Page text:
3. Do those people dress different? (what’s wrong with how I dress? *looks down*
Then, I spent the next 4 years going in godawful fashion directions, on-a-budget (I didn’t have a lot of money back then to spend on clothes), desperately searching for the style that wouldn’t get me picked on. And LORD there were some awful disasters that warranted getting picked on! (HAPPY NOTE: it shouldnt matter to anyone what anyone else wears. What's the big friggin deal!?)
4. Maybe they don’t have money, like I don’t? (To me, it seemed the people who didn’t get picked on: were rich.) (HAPPY NOTE: can't think of anything, but be happy anyhow!)
5. Those people must be awful human beings like I am, they aren’t as good as the other kids who have fun and happy moments with each other in class. (yes, seeing my bullies act all sweet and funny with the other girls in class, obviously, made me compare myself to them. What’s so great about them? What’s so awful about me? (Being left to do all this ‘sorting out’ on my own, brought me to some sad, pathetic thought patterns about myself and the world around me- I could’ve been guided, shown how to see things more helpful to me… but I wasn’t.) (HAPPY NOTE: I wasn't awful and neither were any of the other kids who got picked on. The bullies weren't even awful, they were just off track.)
(but. maybe. we all just had shit going on at home that caused us to be insecure and lack confidence, and bullies thrive on people like that!)

Having support at that age, someone to talk to me about all of this stuff, may have helped me think more positively about my self, and my life, and could’ve helped me avoid a lot of pain, sadness and tragic rebelling.
Instead, I had movies and t.v shows to “gimme some truth” (-john lennon), and, where I came from, we didn’t get “Truth Tv” or rent “truth” movies.
Most of what I saw in movies and on TV only strengthened the limited beliefs I already had (in fact, I’m pretty sure, movies and TV mixed with my limited guidance in real life, was largely the cause of my limited beliefs and tragic rebellion.)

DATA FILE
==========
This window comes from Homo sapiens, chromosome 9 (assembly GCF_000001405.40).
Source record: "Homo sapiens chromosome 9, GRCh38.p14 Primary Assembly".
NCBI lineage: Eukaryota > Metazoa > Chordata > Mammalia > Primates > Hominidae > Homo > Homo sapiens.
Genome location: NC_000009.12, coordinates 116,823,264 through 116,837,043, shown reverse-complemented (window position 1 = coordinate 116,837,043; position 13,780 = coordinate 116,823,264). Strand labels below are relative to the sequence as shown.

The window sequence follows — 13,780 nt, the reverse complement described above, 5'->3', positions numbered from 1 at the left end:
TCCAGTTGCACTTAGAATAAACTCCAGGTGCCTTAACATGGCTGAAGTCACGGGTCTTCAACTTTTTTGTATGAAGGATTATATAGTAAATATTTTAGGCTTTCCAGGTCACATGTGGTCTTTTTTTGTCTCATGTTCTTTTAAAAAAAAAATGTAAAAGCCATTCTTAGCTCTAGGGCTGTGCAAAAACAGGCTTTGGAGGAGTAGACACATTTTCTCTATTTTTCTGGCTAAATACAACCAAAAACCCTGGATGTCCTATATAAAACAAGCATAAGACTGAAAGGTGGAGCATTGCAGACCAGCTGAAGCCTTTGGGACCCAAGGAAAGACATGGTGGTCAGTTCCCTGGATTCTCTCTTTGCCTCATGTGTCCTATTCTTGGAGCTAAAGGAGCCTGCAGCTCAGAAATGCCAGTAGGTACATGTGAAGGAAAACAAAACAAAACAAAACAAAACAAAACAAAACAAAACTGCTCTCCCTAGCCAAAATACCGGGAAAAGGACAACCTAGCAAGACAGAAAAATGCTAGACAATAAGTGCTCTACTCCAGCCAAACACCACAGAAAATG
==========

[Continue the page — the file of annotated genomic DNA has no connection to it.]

As much as I was empathic towards people who got picked on, there were times where my mind would judge the crap out of people just because it was the pathetic egoic thing to do, a survival mechanism created for the mind to not fall collapse under the pressure of feeling useless. Making me think that other people were ‘worse than me’, was probably the mind saving itself from me killing myself.

Sadly some victims of bullying are pushed past that limit.

It’s a clever trick of the ego. It is beneficial in some ways… but if we don’t get control over it at some point in life, it can keep us hidden in a dark, unhappy, judgmental place, or lead us to full-on self destruction.

I titled this, “I used to judge”, but don’t let that fool you into thinking that I am completely without judgment now- because I’m not! There are still moments that someone will walk by or say something and my mind goes: WHOA that’s weird in some way!

However, I have learned how to spot my judgmental moments more. Therefore, as much as I have judgmental thoughts, I don’t judge people in light of them (for longer than 10 seconds at least).
When I see a judgment flash in my mind, I question it: why did I think that? And then I make myself look at the person with love. Look at the amazing things about them.
May sound cheeky, but it is truly more beautiful than leaving it at the judgment.

Do you recognize when you are judging?

"We choose our destiny in the way we treat others." -Wit